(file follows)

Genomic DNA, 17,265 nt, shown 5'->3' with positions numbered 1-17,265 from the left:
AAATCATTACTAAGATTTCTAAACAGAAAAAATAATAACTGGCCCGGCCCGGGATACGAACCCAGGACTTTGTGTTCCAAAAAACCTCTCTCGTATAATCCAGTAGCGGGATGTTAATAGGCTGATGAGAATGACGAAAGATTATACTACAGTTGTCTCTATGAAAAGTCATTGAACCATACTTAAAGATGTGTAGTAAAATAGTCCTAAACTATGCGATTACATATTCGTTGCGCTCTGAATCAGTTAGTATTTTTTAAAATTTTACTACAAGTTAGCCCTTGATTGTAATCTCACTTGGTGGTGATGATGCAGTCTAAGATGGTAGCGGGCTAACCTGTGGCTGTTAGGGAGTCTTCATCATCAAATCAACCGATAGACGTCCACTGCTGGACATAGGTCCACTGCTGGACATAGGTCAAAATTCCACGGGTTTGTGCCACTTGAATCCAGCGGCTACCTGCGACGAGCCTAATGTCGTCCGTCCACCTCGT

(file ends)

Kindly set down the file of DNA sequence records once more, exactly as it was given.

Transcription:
Genomic DNA, 17,265 nt, shown 5'->3' with positions numbered 1-17,265 from the left:
AAATCATTACTAAGATTTCTAAACAGAAAAAATAATAACTGGCCCGGCCCGGGATACGAACCCAGGACTTTGTGTTCCAAAAAACCTCTCTCGTATAATCCAGTAGCGGGATGTTAATAGGCTGATGAGAATGACGAAAGATTATACTACAGTTGTCTCTATGAAAAGTCATTGAACCATACTTAAAGATGTGTAGTAAAATAGTCCTAAACTATGCGATTACATATTCGTTGCGCTCTGAATCAGTTAGTATTTTTTAAAATTTTACTACAAGTTAGCCCTTGATTGTAATCTCACTTGGTGGTGATGATGCAGTCTAAGATGGTAGCGGGCTAACCTGTGGCTGTTAGGGAGTCTTCATCATCAAATCAACCGATAGACGTCCACTGCTGGACATAGGTCCACTGCTGGACATAGGTCAAAATTCCACGGGTTTGTGCCACTTGAATCCAGCGGCTACCTGCGACGAGCCTAATGTCGTCCGTCCACCTCGT